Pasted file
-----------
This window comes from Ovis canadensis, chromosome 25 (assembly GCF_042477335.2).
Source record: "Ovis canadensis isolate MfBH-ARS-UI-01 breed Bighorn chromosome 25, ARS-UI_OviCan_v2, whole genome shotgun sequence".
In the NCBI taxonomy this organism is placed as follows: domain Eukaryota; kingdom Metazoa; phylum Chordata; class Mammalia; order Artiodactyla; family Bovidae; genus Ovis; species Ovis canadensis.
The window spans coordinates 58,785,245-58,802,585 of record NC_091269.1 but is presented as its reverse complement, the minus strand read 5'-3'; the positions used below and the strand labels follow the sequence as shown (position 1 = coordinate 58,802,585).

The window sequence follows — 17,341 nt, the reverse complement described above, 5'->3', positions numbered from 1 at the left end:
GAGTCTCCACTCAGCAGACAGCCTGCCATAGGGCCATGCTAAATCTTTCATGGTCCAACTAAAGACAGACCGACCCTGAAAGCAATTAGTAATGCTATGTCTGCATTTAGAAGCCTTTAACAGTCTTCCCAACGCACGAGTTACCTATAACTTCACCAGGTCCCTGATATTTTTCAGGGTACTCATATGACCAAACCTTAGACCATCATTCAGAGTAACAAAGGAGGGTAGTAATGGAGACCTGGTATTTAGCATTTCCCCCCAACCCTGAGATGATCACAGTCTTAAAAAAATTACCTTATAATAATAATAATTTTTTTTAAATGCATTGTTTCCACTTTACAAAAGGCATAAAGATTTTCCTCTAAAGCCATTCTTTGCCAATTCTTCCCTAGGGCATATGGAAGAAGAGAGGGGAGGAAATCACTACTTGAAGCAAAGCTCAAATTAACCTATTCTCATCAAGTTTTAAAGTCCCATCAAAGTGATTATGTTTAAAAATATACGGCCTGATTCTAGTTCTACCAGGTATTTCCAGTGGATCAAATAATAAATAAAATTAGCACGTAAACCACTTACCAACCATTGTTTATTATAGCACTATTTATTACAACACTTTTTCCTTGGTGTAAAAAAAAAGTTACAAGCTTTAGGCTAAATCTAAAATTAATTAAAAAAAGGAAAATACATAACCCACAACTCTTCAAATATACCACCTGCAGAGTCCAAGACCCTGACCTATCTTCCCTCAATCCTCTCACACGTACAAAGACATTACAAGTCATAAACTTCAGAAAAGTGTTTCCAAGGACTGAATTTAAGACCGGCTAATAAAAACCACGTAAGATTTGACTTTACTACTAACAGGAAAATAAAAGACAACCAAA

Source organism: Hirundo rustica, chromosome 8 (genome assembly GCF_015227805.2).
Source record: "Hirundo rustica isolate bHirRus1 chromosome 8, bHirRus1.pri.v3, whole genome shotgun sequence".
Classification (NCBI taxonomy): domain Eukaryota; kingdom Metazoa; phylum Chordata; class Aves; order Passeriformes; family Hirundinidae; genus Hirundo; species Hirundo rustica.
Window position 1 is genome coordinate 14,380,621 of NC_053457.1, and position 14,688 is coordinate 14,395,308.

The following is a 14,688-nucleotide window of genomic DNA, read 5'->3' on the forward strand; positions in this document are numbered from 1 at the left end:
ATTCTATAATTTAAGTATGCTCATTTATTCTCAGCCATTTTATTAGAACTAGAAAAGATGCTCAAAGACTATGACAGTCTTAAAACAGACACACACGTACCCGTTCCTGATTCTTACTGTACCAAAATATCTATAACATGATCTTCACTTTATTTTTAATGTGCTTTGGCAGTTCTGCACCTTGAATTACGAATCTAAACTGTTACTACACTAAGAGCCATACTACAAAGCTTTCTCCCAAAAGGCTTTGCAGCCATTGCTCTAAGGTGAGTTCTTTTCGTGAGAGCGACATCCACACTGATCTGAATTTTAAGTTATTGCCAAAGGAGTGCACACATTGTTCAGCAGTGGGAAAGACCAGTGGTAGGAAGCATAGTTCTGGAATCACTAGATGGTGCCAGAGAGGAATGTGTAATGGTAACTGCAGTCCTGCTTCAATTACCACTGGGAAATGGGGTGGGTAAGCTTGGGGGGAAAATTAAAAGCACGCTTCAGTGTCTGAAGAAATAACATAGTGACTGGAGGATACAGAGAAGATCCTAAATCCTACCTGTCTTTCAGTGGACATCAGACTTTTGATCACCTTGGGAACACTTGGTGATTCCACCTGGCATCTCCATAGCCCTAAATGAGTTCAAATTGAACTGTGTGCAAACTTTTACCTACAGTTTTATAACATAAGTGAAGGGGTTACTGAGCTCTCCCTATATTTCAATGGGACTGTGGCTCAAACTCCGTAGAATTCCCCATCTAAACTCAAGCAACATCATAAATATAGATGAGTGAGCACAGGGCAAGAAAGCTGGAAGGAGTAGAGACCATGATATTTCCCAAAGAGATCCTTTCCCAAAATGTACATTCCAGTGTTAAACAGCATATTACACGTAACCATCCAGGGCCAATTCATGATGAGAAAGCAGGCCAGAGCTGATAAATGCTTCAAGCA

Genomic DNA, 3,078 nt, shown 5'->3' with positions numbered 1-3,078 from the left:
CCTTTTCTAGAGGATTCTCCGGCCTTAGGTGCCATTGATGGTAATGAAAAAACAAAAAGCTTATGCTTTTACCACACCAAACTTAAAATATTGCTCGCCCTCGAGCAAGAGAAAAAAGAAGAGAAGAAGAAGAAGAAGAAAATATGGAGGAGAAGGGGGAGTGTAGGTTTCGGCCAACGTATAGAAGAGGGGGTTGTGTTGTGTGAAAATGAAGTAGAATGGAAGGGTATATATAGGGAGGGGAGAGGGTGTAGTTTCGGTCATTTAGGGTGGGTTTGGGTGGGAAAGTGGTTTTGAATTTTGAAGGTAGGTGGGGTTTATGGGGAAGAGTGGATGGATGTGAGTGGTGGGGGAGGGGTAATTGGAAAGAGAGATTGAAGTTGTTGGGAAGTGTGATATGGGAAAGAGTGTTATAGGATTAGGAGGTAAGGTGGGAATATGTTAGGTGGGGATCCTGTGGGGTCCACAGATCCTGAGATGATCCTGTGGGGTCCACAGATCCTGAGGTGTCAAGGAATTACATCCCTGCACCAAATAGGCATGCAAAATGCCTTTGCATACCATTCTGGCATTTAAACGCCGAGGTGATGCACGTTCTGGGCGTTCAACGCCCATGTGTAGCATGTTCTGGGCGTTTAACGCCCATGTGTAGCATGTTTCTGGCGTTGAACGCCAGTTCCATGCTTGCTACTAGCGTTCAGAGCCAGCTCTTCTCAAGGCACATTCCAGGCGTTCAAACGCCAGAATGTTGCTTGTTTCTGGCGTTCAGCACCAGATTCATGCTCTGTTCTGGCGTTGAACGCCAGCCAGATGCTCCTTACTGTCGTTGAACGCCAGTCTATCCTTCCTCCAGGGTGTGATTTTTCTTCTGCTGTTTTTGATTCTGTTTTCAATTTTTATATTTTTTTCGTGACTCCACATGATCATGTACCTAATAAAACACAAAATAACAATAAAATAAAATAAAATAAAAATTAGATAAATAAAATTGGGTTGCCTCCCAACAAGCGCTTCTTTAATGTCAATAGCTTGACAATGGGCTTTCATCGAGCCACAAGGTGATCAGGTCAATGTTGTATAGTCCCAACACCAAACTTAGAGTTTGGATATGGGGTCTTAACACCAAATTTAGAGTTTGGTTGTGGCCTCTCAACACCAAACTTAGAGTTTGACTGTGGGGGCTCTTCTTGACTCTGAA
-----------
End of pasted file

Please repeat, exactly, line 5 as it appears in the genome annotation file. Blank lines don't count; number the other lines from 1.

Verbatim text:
The window sequence follows — 17,341 nt, the reverse complement described above, 5'->3', positions numbered from 1 at the left end: